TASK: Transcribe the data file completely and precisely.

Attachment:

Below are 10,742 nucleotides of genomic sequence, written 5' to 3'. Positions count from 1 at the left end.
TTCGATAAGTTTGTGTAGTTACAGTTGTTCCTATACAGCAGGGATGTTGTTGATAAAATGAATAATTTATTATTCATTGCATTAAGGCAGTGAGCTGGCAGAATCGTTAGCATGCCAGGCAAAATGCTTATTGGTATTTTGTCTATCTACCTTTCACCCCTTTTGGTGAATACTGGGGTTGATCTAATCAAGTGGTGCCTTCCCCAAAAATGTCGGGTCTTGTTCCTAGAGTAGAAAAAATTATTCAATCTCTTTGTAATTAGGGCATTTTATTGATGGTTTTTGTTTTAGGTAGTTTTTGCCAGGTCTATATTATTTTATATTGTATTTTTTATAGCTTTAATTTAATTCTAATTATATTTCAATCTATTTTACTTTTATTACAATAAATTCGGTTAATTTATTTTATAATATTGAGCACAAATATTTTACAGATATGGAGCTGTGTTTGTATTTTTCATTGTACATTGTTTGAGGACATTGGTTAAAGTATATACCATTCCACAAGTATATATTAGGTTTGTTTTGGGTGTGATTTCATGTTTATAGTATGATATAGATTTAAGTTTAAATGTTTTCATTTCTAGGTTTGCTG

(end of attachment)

Below are 10,742 nucleotides of genomic sequence, written 5' to 3'. Positions count from 1 at the left end.
TTCGATAAGTTTGTGTAGTTACAGTTGTTCCTATACAGCAGGGATGTTGTTGATAAAATGAATAATTTATTATTCATTGCATTAAGGCAGTGAGCTGGCAGAATCGTTAGCATGCCAGGCAAAATGCTTATTGGTATTTTGTCTATCTACCTTTCACCCCTTTTGGTGAATACTGGGGTTGATCTAATCAAGTGGTGCCTTCCCCAAAAATGTCGGGTCTTGTTCCTAGAGTAGAAAAAATTATTCAATCTCTTTGTAATTAGGGCATTTTATTGATGGTTTTTGTTTTAGGTAGTTTTTGCCAGGTCTATATTATTTTATATTGTATTTTTTATAGCTTTAATTTAATTCTAATTATATTTCAATCTATTTTACTTTTATTACAATAAATTCGGTTAATTTATTTTATAATATTGAGCACAAATATTTTACAGATATGGAGCTGTGTTTGTATTTTTCATTGTACATTGTTTGAGGACATTGGTTAAAGTATATACCATTCCACAAGTATATATTAGGTTTGTTTTGGGTGTGATTTCATGTTTATAGTATGATATAGATTTAAGTTTAAATGTTTTCATTTCTAGGTTTGCTG